Intimate partner violence (IPV) is an important public health problem. According to the World Health Organization (WHO), the overall lifetime prevalence of IPV among women who have already had a partner is about 30%, ranging from 20 to 40% for different regions of the world. Compared to men victimized by IPV, women are more likely to have serious injuries. Important: more than 1 in 10 homicides are perpetrated by an intimate partner, and more than a third of female homicides are committed by partners.
Even though several studies have shown higher prevalence rates of domestic violence among Latin populations compared to other ethnic groups, only scarce data on the subject are available in Latin America. According to a recent WHO report, Brazil ranks seventh in female homicide rates among 84 countries in the world, surpassing most of its neighbors in South America except Colombia, all countries in Europe except Russia, and all African and Arab countries.
A 2012 national survey conducted by the Brazilian government revealed that more than 18% of the national female population reported having been the victim of IPV. More than half of Brazilian men reported having committed at least one violent act against their partners, although only 16% consider their behavior violent.
Finally, data from a survey conducted in large cities in Brazil revealed that 8.6% of the sample reported being victims of sexual violence by an intimate partner, especially women. In the first Brazilian Alcohol and Drug Survey (I LENAD), conducted in 2006, IPV was reported by over 10% of men and 15% of women in a nationally representative sample.
To deal with the high rates of violence against women in Brazil, a new law that provides for gender control measures against women was enacted in 2006. This law, identified by the name of a victim of IPV, Maria da Penha, introduced stricter criminal treatment for violence against women, as well as conceptual innovations, such as the recognition of different forms of violence (physical, psychological, sexual, related to property and morals).
The new legislation entered into force in 2006, along with the first wave of The LENAD I. The II LENAD was held 6 years after the implementation of the Maria da Penha Law, providing the opportunity to evaluate trends in IPV in the country before and after the law is implemented.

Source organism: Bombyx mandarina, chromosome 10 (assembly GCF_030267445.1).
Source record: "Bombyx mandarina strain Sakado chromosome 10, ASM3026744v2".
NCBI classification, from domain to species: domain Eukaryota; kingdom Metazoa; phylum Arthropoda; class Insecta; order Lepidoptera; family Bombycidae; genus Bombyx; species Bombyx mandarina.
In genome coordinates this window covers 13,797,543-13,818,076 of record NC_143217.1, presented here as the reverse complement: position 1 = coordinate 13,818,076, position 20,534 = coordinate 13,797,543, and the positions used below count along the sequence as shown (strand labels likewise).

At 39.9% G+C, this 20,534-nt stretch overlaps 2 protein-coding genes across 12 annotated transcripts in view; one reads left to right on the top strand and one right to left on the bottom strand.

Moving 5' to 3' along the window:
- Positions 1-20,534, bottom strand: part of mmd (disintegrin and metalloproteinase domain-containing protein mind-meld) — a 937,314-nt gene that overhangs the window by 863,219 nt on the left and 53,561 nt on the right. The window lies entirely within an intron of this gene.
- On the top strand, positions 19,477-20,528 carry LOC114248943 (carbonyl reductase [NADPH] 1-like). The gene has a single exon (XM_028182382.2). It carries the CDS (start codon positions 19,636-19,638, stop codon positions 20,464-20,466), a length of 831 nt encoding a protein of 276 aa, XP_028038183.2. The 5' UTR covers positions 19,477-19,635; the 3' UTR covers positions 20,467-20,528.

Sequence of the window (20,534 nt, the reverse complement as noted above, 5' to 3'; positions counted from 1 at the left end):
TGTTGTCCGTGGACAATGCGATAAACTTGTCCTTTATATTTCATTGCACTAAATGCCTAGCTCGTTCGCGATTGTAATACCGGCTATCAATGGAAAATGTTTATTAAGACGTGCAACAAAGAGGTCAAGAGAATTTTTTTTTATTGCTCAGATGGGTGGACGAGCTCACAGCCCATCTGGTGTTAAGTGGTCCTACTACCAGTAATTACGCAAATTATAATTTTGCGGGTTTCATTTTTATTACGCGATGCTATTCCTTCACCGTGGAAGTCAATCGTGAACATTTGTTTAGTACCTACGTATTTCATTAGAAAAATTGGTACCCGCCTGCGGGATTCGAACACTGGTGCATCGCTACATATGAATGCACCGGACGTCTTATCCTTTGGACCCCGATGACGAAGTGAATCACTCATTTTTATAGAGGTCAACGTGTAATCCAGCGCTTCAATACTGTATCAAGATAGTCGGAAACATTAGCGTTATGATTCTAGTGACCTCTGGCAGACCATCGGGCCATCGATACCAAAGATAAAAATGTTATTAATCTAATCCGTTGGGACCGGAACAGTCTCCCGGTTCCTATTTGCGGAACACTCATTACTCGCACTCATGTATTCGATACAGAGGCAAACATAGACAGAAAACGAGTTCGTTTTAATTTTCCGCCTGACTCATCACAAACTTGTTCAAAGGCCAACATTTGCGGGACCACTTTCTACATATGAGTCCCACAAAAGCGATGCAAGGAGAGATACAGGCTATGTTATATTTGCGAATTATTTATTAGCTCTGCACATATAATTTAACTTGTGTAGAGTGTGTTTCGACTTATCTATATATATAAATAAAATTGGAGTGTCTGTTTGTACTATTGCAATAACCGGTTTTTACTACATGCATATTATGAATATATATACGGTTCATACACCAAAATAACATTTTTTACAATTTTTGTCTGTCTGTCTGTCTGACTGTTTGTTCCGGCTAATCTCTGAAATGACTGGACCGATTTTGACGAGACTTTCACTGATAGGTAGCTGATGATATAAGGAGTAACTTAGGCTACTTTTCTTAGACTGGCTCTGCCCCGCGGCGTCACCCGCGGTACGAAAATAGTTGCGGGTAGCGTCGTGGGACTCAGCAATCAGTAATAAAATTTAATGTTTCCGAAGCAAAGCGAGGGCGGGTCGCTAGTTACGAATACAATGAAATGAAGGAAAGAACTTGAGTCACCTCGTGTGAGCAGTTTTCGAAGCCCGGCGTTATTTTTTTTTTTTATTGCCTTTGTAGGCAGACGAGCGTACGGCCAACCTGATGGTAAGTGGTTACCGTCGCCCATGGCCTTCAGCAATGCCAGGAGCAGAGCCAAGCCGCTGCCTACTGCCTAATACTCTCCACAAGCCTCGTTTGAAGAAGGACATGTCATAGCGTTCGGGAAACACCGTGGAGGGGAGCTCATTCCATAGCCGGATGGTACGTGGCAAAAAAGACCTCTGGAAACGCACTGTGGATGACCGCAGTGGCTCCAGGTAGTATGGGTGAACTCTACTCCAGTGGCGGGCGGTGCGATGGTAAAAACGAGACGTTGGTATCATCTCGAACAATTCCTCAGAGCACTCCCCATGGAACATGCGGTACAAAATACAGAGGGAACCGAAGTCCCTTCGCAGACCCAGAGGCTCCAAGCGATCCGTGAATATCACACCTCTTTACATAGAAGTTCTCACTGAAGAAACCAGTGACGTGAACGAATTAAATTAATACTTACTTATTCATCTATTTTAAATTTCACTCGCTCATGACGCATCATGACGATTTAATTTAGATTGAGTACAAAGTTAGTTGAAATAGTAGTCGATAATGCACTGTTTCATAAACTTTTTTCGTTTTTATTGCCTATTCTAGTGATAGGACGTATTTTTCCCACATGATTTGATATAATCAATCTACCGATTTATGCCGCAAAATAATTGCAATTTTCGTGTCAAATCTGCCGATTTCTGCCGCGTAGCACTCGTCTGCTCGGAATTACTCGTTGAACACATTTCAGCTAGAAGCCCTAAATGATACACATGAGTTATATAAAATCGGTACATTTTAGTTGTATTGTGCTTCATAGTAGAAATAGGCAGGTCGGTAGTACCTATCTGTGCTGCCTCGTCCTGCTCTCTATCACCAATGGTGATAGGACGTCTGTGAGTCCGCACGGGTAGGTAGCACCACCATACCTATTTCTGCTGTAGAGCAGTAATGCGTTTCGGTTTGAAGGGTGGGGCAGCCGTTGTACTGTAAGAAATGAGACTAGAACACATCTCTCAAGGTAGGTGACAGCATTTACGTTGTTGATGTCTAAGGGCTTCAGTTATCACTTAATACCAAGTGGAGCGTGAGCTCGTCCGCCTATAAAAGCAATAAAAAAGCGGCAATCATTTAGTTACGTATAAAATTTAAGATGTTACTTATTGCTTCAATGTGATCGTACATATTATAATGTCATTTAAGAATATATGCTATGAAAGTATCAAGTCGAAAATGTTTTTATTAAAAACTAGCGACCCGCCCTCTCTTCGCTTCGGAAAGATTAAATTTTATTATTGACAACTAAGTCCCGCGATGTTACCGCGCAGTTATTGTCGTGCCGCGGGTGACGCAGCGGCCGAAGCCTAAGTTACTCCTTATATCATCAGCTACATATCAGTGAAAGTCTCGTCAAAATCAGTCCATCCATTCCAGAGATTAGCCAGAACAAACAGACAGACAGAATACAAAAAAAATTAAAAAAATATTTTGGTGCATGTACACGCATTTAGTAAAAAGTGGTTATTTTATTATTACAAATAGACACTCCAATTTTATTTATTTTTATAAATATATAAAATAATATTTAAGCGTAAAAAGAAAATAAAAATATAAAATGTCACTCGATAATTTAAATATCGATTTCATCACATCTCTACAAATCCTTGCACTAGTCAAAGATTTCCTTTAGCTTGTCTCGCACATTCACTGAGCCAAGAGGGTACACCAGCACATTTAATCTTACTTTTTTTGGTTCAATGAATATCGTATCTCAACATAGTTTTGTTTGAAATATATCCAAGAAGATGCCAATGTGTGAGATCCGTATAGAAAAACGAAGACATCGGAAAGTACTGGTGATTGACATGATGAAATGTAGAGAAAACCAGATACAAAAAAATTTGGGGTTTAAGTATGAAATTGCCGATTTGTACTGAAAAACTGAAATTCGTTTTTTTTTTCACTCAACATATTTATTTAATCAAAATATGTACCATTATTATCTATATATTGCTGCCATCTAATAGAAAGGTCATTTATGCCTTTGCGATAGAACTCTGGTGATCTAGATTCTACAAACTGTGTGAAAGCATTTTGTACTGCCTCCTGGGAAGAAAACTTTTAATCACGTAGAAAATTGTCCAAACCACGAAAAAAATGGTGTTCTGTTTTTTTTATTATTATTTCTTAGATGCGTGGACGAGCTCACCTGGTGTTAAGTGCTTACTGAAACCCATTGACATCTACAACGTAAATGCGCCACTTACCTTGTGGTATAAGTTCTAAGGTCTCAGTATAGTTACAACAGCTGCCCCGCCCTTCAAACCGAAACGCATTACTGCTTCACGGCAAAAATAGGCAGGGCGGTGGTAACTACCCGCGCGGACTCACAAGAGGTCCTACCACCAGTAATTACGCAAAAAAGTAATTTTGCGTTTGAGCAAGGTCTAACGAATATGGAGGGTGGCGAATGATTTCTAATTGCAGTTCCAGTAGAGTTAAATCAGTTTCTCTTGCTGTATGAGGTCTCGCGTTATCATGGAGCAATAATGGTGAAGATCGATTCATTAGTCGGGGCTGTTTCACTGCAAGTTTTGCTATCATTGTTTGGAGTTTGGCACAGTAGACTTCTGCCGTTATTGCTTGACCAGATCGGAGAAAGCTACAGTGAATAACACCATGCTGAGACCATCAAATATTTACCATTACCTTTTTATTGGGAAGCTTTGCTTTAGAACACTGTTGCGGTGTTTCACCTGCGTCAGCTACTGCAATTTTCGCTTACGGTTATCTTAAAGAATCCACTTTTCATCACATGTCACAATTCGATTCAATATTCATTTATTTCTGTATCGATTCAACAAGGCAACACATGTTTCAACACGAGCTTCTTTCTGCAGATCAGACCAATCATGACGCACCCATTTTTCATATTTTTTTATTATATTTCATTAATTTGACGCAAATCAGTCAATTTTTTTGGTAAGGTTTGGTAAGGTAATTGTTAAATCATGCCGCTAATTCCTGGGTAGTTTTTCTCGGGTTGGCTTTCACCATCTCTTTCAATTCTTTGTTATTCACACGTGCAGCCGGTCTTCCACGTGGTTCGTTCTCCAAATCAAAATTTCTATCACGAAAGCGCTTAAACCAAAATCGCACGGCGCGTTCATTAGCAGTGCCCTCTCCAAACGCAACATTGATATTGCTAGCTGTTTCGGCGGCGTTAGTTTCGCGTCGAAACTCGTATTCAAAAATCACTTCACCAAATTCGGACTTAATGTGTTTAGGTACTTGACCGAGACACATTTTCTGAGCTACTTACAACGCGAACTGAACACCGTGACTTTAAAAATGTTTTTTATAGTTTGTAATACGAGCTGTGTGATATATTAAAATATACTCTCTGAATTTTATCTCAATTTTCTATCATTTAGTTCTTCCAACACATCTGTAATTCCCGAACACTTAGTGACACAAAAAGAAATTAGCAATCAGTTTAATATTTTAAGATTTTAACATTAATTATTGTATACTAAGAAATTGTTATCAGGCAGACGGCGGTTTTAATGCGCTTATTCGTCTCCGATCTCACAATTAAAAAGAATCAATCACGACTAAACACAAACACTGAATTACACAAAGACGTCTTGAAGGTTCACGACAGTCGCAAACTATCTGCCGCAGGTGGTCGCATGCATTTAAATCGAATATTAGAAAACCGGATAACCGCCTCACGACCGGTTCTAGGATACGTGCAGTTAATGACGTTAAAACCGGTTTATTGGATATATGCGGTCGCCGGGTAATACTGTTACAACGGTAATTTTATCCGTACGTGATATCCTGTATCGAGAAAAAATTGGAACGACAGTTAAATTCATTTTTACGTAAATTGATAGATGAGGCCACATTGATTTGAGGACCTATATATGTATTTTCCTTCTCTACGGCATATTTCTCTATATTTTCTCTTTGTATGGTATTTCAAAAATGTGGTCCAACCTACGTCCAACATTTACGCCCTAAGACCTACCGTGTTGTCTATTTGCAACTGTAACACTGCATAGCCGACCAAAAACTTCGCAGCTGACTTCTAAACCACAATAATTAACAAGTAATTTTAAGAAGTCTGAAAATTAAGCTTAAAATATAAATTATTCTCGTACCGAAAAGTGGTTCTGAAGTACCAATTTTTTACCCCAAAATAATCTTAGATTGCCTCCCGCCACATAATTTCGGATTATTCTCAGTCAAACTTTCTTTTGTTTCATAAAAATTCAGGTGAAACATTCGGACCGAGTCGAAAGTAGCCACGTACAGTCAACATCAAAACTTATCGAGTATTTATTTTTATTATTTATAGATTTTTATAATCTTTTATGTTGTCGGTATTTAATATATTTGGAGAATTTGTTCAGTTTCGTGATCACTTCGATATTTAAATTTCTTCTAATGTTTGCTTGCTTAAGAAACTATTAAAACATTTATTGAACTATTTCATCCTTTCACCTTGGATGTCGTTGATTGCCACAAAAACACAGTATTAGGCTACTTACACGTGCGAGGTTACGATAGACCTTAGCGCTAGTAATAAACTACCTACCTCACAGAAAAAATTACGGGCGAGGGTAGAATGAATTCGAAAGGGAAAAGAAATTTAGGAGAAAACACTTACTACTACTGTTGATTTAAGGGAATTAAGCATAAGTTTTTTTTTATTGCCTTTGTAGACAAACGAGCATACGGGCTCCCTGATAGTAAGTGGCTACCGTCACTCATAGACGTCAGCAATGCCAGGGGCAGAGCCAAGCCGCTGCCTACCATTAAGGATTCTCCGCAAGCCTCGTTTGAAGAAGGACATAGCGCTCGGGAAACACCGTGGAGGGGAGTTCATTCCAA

Associations between domestic violence (IPV and/or child abuse) and several factors have been widely studied. There is consistent evidence showing higher rates of IPV among heavy drinkers and alcohol dependents. I LENAD confirmed the association between IPV and alcohol consumption. The use of other substances, such as various drugs, tobacco and hypnotics, is also often associated with IPV.
This study, led by Dr. Clarice Madruga, is authored by Elizabeth Z. Ally, Dr. Ronaldo Laranjeira, Maria C. Viana, Ilana Pinsky, Raul Caetano and Sandro Mitsuhiro and its objective was to examine IPV trends in Brazil, as well as to investigate the sociodemographic aspects predictors of IPV victimization and perpetration and possible associations of IPV with alcohol, tobacco and illegal substances.
In conclusion, the results obtained provided insights into the magnitude, trends and factors related to IPV in Brazil. This knowledge will be useful for the development of tailor-made interventions as well as evidence-based advocacy. The reduction in IPV rates, especially in terms of female victimization, suggests a positive impact of the recently implemented Maria da Penha Law, reinforcing the idea that targeted initiatives can have an impact on this issue. However, because of its gender-specific approach, specifically targeting cases of man-perpetrator vs. woman-victim, this initiative may have missed the opportunity to impact equally high rates of violence perpetrated by women. Finally, our results support the idea that efficient management of drug use issues in society can play a role in preventing domestic violence, especially IPV.
Access the full study at: https://doi.org/10.1590/1516-4446-2015-1798